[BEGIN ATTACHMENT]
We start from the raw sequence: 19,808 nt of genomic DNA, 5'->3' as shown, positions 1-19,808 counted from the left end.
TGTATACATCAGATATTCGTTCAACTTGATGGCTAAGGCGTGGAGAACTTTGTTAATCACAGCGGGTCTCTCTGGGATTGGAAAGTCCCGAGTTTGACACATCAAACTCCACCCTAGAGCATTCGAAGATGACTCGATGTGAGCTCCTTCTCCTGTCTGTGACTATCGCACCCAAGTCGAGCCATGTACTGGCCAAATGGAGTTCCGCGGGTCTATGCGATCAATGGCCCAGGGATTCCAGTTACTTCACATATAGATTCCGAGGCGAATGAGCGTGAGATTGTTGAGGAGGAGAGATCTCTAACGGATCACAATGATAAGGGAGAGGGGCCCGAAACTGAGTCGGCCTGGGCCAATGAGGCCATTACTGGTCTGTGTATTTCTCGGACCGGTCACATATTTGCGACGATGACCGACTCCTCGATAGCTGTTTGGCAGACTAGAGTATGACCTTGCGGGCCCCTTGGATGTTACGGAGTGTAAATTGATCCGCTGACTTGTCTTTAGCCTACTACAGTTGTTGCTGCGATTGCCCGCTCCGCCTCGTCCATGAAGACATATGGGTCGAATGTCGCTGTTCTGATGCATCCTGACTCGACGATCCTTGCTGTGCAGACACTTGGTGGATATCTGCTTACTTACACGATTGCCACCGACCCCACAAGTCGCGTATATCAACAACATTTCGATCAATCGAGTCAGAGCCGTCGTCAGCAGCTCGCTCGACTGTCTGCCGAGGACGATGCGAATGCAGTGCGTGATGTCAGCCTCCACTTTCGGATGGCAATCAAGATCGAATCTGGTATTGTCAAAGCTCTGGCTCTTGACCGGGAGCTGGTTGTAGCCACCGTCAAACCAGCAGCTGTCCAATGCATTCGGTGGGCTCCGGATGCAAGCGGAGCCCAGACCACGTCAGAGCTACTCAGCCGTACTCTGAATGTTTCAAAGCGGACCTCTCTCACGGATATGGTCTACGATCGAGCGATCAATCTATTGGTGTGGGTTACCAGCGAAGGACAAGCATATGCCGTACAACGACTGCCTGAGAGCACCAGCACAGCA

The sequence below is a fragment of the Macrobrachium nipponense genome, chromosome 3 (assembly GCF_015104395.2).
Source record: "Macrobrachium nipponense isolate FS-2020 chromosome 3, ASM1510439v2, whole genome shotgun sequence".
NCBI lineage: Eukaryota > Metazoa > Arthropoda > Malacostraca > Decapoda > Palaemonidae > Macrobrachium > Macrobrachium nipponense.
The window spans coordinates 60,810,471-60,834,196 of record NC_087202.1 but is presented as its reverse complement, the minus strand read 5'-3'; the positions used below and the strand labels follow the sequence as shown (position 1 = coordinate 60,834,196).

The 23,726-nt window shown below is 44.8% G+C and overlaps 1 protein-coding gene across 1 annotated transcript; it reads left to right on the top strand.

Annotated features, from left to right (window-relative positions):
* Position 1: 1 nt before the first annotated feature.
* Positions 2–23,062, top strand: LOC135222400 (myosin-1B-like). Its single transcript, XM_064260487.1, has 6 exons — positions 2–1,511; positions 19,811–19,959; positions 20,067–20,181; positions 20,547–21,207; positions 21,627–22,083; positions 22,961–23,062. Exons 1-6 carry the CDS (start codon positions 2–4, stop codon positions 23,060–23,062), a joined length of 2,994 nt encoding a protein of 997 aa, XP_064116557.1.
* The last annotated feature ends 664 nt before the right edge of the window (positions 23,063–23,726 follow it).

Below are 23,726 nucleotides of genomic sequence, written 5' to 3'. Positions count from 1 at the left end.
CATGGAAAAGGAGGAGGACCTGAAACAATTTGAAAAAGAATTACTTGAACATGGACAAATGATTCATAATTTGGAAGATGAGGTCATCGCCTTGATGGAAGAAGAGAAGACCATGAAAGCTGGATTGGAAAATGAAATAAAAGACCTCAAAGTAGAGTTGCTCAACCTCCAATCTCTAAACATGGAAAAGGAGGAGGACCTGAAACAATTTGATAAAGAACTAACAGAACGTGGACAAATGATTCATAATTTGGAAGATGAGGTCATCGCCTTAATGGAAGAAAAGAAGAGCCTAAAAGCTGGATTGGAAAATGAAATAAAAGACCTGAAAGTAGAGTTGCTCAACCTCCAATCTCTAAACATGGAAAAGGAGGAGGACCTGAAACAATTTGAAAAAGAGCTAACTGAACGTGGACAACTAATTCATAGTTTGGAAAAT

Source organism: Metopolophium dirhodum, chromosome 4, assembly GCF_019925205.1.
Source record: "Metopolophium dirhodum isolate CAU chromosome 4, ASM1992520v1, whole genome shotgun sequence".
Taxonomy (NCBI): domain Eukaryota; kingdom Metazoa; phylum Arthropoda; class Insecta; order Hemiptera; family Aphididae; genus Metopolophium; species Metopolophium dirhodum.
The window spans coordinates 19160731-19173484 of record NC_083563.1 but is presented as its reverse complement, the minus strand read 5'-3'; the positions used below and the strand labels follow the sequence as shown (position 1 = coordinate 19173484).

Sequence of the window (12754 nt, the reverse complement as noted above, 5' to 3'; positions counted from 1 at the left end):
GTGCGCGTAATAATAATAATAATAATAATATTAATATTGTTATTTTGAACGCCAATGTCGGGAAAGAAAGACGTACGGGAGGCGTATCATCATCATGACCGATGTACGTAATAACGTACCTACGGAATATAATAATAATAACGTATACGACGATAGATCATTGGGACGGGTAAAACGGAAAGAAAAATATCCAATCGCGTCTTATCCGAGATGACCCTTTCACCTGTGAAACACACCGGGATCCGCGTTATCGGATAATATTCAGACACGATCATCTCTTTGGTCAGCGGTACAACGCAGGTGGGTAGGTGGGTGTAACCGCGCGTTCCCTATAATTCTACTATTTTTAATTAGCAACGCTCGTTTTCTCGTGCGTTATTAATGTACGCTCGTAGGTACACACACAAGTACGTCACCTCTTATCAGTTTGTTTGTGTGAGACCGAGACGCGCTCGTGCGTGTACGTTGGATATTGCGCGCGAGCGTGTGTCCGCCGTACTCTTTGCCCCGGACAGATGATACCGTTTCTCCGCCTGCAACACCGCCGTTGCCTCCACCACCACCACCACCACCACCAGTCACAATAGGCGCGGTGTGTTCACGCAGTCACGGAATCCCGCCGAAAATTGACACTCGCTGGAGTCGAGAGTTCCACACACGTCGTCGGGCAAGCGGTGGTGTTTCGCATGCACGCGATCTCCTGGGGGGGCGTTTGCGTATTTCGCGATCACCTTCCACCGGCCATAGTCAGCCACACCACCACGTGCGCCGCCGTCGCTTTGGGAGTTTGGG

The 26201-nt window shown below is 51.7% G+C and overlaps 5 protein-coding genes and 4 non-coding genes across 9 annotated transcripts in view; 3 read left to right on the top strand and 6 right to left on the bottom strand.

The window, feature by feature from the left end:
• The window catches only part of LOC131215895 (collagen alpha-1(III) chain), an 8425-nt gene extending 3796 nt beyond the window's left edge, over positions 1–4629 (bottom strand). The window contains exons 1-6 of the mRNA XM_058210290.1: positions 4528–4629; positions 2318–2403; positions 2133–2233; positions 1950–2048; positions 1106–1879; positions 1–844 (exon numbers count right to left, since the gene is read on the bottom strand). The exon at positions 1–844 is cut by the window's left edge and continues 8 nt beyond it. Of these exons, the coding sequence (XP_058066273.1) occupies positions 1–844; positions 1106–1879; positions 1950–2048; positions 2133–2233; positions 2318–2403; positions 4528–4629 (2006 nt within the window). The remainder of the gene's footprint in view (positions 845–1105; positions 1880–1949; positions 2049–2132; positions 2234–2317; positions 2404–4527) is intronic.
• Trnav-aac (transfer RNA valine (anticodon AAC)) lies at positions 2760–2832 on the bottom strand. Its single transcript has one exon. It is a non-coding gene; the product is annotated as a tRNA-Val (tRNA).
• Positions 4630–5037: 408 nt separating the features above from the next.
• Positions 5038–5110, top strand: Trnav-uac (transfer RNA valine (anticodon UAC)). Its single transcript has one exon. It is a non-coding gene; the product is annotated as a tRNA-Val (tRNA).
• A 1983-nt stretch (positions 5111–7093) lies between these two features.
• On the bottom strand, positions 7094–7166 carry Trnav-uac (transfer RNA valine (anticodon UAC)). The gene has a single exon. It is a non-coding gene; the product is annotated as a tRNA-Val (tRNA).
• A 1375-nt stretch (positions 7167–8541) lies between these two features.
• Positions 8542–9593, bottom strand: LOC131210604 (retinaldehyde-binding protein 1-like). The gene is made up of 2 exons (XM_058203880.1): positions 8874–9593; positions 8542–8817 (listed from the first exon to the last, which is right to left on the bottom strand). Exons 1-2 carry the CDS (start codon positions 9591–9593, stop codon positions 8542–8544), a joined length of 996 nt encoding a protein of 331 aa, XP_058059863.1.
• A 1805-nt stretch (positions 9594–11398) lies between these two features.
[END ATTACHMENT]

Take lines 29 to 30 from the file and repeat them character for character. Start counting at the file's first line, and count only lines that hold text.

• Positions 8542–9593, bottom strand: LOC131210604 (retinaldehyde-binding protein 1-like). The gene is made up of 2 exons (XM_058203880.1): positions 8874–9593; positions 8542–8817 (listed from the first exon to the last, which is right to left on the bottom strand). Exons 1-2 carry the CDS (start codon positions 9591–9593, stop codon positions 8542–8544), a joined length of 996 nt encoding a protein of 331 aa, XP_058059863.1.
• A 1805-nt stretch (positions 9594–11398) lies between these two features.